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How to Write a Good Job Description for Your Small Business

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Before you start hiring for any position, it is important to develop a good job description.  It should align with your company’s vision. It can also be the foundation of your hiring and recruiting strategies. Your job descriptions should become the backbone of every position. Plus, it should provide enough details about the position for applicants to determine if they are the right fit. 

Why Are Job Descriptions Important?

According to Indeed:

•    62% of employers receive too many applications from unqualified applicants

•    65% of employers have had to revise a job description after it was posted because candidates weren’t qualified

If your job descriptions do not have detailed information about the job, then you may receive resumes from many unqualified candidates. 

It is important to:

Set Clear Expectations

Job descriptions let applicants and current employees know exactly what knowledge, skills, and abilities (KSAs) are needed. If you hire candidates who don’t understand the expectations before they start, they may not be able to perform at the level you need them to. Your descriptions should be clear and concise. This allows applicants and employees to have a complete understanding of the job.

Furthermore, consider writing your job descriptions with more inclusive wording.  Especially if you are not receiving a diverse number of applicants.

Show Your Company Culture

The job description gives a brief snapshot of expectations and your company culture. Your header for the job description could also give a brief overview of the company. It should also describe the skills you look for in an employee and team member. 

Include any information about your company that you think an applicant should know. By showing your company culture, you may attract employees with the same values. However, don’t make it too long as applicants may not read it. 

Develop Good Interviewing Questions

Interview questions should be based on your job descriptions. If you want someone to be able to do a specific task, then your job description should reflect this. What makes for a great employee? You are looking for someone who has the right skill set. You also want a good attitude and manner that fits with your business.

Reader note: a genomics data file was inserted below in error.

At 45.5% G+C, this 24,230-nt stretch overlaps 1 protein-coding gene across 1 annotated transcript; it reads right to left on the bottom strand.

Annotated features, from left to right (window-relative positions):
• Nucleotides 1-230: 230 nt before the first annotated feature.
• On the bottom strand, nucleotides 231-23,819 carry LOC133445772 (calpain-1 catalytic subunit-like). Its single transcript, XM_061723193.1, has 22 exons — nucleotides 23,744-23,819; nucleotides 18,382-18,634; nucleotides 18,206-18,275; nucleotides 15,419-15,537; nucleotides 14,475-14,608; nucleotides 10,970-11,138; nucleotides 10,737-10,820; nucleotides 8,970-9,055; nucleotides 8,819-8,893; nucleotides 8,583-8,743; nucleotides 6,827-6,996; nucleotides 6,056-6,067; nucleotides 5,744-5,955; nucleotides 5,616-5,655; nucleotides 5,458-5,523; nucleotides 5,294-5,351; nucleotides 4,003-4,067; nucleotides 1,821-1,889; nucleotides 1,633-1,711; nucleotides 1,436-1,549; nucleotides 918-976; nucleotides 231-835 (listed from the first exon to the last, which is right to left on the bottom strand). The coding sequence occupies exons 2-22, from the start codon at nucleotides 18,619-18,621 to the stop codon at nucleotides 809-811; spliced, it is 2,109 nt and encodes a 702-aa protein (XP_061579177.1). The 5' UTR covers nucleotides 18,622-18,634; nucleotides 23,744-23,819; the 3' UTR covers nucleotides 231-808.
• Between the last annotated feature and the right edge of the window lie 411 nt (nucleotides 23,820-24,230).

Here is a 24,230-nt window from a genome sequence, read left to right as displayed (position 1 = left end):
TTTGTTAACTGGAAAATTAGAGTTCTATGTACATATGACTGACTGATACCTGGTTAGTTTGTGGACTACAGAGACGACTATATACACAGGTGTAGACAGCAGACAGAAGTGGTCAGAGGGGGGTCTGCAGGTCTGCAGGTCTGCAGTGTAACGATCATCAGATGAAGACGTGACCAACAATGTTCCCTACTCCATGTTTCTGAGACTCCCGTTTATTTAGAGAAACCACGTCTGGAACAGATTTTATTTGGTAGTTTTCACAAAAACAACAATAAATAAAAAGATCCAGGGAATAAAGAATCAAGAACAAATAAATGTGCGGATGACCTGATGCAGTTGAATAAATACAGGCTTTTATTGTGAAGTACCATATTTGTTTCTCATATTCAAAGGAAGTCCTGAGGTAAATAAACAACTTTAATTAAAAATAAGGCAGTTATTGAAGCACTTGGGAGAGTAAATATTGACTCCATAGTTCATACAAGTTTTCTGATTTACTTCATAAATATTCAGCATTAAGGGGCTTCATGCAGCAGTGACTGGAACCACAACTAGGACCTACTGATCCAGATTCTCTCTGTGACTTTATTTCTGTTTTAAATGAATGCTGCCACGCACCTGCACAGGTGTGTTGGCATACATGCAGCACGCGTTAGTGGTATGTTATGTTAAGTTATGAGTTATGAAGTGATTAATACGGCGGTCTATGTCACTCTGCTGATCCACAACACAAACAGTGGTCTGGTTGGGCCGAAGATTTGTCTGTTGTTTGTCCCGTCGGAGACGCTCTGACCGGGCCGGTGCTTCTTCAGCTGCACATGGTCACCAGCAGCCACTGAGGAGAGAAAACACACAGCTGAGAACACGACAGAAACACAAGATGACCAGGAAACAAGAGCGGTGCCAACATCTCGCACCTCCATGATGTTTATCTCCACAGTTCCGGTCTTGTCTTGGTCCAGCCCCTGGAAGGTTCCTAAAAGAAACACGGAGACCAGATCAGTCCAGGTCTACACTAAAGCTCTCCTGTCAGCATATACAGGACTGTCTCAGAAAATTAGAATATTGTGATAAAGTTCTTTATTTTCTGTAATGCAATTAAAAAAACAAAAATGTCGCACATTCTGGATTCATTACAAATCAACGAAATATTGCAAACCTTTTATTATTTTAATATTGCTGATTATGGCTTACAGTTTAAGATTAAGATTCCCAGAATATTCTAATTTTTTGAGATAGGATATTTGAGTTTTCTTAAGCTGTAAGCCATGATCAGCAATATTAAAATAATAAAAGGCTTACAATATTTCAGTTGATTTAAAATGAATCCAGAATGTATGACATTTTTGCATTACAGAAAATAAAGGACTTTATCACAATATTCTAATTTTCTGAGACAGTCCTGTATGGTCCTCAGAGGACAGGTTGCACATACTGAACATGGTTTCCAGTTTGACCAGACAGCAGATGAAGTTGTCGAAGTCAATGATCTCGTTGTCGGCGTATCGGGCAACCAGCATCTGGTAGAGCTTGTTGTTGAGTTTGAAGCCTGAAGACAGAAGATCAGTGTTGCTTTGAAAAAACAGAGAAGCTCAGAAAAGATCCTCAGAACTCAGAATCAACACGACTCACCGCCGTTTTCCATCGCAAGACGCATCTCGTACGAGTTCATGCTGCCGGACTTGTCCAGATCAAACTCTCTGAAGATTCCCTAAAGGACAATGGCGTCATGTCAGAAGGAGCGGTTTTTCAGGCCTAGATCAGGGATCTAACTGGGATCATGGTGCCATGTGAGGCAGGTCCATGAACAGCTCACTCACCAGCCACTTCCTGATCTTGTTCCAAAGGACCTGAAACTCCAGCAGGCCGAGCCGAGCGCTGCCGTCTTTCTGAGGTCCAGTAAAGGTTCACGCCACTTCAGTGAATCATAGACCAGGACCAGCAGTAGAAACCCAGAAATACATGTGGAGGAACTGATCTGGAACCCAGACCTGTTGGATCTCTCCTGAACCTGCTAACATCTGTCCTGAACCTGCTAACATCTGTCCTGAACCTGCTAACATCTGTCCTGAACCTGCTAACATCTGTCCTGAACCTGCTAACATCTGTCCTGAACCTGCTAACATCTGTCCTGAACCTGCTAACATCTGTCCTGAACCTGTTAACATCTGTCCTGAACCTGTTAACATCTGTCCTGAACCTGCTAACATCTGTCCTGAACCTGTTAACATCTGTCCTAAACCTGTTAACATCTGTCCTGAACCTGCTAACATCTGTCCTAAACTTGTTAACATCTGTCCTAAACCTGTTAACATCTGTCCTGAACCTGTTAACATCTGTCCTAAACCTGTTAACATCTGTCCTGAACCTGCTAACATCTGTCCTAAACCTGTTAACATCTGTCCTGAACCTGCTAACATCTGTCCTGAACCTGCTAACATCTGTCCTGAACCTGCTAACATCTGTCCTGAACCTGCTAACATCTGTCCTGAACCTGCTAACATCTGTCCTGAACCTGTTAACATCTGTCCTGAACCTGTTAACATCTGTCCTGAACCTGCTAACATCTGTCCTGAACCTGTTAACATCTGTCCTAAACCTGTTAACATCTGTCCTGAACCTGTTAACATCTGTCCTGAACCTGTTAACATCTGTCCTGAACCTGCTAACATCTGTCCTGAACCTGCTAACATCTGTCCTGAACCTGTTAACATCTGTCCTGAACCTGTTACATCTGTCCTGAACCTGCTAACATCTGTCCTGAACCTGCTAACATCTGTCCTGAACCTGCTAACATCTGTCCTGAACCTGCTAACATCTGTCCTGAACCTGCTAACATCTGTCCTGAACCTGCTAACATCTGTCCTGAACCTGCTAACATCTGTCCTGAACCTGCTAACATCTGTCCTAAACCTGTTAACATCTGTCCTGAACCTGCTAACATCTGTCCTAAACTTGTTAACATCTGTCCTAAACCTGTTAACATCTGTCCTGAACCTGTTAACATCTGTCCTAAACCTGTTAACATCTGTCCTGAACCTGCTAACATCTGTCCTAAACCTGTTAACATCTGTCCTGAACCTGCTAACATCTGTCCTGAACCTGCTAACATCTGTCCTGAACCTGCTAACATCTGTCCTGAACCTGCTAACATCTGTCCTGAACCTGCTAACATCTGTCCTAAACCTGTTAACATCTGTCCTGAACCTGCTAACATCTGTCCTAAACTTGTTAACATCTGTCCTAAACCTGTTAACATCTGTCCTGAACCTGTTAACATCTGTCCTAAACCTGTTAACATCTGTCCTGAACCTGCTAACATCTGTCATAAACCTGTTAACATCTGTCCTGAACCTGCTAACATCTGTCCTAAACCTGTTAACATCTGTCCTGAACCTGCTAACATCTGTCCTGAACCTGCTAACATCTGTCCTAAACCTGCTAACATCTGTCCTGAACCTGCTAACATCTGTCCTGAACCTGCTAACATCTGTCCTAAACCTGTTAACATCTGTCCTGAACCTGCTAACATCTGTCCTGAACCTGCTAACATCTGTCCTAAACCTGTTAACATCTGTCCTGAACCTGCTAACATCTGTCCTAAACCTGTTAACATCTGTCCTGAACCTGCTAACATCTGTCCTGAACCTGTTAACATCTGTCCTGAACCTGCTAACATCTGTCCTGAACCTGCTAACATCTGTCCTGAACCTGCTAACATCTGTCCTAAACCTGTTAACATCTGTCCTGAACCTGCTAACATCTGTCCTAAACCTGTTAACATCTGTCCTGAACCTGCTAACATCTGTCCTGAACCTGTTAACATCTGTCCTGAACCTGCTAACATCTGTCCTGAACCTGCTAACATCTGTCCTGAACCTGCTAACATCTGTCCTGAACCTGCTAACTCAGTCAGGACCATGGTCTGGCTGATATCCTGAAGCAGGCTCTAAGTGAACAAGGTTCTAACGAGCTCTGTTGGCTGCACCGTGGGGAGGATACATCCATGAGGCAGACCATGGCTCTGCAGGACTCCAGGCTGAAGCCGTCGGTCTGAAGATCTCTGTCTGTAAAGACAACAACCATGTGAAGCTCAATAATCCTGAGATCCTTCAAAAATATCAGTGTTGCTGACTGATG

Support Performance Reviews, Training, and Development

When conducting a performance review with your team, measure their performance against the duties listed on their job description. If someone is not performing to the standards of the job, then it can also be a tool to use for training and development. 

When you write a good job description it can help you understand exactly what you need. Analyzing the job closely. Conducting research will help you find the best people for the job.

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How to Write a Job Description

There are several steps when writing a job description, including the following:

Conduct a Job Analysis 

If you have current staff in the role, you should ask them and their manager to complete a detailed job analysis. They should list their job duties, requirements, and qualifications. Then interview them or the supervisor to clarify or get more detail if needed. 

Also, for each task, get the percentage of time they spend on those tasks. Include examples on the job analysis form so the employee and supervisor will know how to write their job functions. 

Conduct a job analysis on a position every 2-3 years or if the position has changed. This helps to write a good job description as well as provide professional development opportunities. 

Conducting a job analysis for each position can also help you decide on pay rates as well. 

Write a Clear Job Title and Summary

Think about what you want the title to say. Describe the job in one or two sentences in the summary. Also, look at your job title. Will it attract the type of applicants you want? Is it professional? Ensure your summary is accurate but short. 

It should be a summary of the essential functions. For example, an accountant summary could be:

The purpose of this position is to provide financial information to management by researching and analyzing accounting data.

List the Essential Functions

When listing the essential functions from the completed job analysis form, use action verbs.  Write from the job duties the employees or the supervisor gave. 

Also, you can get a list of action verb examples to help you start each sentence (e.g., oversee, manage, facilitate, etc.). List them in order with the larger tasks being at the top. Look for ideas online to help you find wording if this is a new job. 

For example, for a landscaper: